Trump’s broadsides in 2018 were met with veritable silence at Fed, transcripts show

By Howard Schneider and Michael S. Derby

WASHINGTON (Reuters) – On the surface, Donald Trump’s blistering comments about the Federal Reserve beginning in 2018 seemed a grand breach of protocol for a U.S. president, with the businessman-turned-politician railing against a “loco” central bank he thought was undermining his economic policies with interest rate increases.

Inside the Fed, however, an institution designed to be insulated from direct political influence, Trump’s insults in interviews and social media posts landed with nary a whisper among policymakers, according to newly released transcripts of the U.S. central bank’s eight policy meetings in 2018, a year that marked the leadership change from former Chair Janet Yellen to current chief Jerome Powell, who was handpicked by Trump.

Powell, at least in the official record of the Fed’s meetings released on Friday, never uttered Trump’s name, and neither did any of the Fed governors and reserve bank presidents charged with navigating what proved a surprisingly turbulent year for monetary policymakers.

The economy overall was moving along well with strong growth and low unemployment.

But the new trade policies of the Trump administration, including tariffs and curbs on trade with China, had introduced a wealth of unknowns into the monetary policy debate, including the possibility of higher inflation and growth fueled by tax cuts that figured into the Fed’s gradual rate increases.

By the time of the Fed’s Nov. 7-8, 2018 meeting, financial conditions had grown notably tighter, especially in the aftermath of an interview Powell had given to the Public Broadcasting Service a month earlier that stoked a sell-off in stocks and a sharp widening in credit spreads on corporate bonds.

Simon Potter, who was at the time the head of the New York Fed’s markets operations, noted how the Powell interview – in which he said the Fed’s policy rate was “a long way” from neutral, or the point at which it was neither stimulative nor restrictive – was seen by markets as a turning point.

The “notable rise in Treasury yields” that day, Potter said, “precipitated a subsequent reassessment of equity valuations. The move in yields was attributed in part to better-than-expected economic data as well as comments by Chairman Powell that were seen as suggesting a potentially more restrictive monetary policy path and a higher neutral rate.”

“Financial conditions” were mentioned 22 times at that meeting, notably more than at either of the two previous policy gatherings, and key Fed officials, such as Richard Clarida, then the Fed’s vice chair, took stock of a situation in terms that have echoed the central bank’s current deliberations on whether to call time on a tightening cycle.

Clarida mentioned rising bond-yield “term premiums” and posited there was a historic case for the bond market doing “some of the Fed’s job for it” – topics that have been bandied about by current central bank officials. He also described an economy not unlike the present one – with faster-than-trend growth expected soon to cool, a job market at or near full employment and risks of “excess-demand-driven” inflation seen as likely to fade and augur for a change in policymakers’ outlook.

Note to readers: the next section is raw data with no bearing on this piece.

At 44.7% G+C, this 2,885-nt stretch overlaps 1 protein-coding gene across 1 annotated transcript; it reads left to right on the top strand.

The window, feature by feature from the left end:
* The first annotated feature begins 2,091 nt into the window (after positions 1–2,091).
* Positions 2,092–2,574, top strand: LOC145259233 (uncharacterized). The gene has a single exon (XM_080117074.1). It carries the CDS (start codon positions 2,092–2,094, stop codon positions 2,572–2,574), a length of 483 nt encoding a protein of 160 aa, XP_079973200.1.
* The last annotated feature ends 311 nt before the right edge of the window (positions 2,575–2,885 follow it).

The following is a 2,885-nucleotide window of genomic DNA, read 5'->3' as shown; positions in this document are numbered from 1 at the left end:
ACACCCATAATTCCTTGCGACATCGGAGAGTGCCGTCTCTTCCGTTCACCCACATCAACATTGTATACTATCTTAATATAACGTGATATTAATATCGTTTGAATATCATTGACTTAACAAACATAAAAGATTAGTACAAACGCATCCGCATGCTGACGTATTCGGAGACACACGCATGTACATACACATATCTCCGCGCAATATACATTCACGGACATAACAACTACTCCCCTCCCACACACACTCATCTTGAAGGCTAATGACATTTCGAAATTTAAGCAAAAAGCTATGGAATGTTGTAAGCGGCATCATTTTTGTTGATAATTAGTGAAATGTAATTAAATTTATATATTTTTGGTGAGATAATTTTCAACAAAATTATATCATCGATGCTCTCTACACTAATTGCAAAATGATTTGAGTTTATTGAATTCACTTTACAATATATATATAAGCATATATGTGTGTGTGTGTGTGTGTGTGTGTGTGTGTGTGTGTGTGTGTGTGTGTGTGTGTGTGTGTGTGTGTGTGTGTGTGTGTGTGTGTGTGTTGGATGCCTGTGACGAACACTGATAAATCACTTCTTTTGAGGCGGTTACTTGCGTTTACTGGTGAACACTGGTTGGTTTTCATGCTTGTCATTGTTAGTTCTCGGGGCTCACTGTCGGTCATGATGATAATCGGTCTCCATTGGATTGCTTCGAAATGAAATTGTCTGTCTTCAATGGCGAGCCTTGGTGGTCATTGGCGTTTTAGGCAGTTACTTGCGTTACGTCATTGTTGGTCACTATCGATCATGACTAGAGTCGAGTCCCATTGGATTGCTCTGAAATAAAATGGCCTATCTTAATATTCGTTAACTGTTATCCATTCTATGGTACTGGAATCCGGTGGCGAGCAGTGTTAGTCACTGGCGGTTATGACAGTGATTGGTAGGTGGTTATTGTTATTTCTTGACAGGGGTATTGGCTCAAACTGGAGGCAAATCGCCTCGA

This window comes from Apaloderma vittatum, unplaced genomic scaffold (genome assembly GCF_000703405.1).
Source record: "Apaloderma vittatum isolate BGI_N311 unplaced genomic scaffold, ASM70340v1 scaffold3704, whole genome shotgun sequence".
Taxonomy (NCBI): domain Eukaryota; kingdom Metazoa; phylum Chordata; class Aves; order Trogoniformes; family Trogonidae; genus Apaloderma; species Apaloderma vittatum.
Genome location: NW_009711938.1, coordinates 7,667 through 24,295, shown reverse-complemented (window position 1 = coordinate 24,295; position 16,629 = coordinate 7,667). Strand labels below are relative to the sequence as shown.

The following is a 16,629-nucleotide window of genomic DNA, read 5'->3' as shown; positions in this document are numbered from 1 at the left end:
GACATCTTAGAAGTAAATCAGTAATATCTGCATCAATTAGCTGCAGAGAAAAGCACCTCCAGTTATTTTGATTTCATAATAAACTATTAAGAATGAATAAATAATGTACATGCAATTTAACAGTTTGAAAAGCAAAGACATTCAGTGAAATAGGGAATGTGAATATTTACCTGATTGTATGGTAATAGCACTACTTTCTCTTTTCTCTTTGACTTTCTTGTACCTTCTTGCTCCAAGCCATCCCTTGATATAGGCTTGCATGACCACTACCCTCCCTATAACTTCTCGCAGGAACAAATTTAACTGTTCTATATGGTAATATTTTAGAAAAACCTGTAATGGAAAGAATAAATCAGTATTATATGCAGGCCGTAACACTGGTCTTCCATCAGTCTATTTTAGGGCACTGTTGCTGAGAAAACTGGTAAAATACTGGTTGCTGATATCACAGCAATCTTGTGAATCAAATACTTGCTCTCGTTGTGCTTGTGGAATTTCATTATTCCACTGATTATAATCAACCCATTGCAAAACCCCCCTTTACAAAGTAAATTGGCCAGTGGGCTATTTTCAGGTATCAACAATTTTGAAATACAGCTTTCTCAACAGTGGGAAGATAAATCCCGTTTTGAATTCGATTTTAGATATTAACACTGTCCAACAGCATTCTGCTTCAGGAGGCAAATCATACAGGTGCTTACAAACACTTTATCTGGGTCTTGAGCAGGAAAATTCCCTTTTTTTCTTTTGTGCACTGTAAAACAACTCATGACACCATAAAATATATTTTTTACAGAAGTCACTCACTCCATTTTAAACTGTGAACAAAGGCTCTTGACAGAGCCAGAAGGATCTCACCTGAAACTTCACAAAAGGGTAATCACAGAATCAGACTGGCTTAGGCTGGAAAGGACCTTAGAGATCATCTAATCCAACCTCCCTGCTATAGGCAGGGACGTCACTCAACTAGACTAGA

At the Dec. 18-19 meeting that year, policymakers boosted the Fed’s benchmark overnight interest rate to the 2.25%-2.50% range, in what would prove to be the final increase of that hiking cycle.

“With growth expected to decline to closer to trend next year, we can afford to be patient about further policy firming, especially in an environment in which inflation is still muted,” Powell told his colleagues. The Fed leader described an economy where the data had been strong but sentiment was weak, while noting upside inflation risks had declined and the risks of tighter financial conditions had risen.

While that debate included extensive staff analysis of how new international trade frictions and administration policies were influencing the economy, that was the only apparent avenue through which Trump entered the discourse.

There was only one direct reference to Trump’s running commentary about the Fed, and that was to document that it was having no influence.

At the July 31-Aug. 1 meeting, Fed staff discussed how “recent comments by President Trump” had influenced the views of market participants about monetary policy, and found in a survey that investors felt the president “would have no material effect on the (rate-setting Federal Open Market) Committee’s reaction function.”

Though U.S. presidents typically take a hands-off attitude towards the Fed, Trump’s frustration over Powell and the central bank mounted during his four years in the White House. He would eventually call Powell an enemy of the U.S., comparing him to Chinese leader Xi Jinping, and saying the Fed chief was among his worst appointments.

Trump, who is favored to be the 2024 Republican presidential nominee, is running even with President Joe Biden at the outset of the race for the White House, according to a Reuters/Ipsos poll released this week.

Should the former president win the Nov. 5 election and return to the White House next year, it will mark a reunion of sorts. Powell’s current term lasts through May of 2026, 16 months after the next presidential inauguration.

(Reporting by Howard Schneider; Editing by Paul Simao)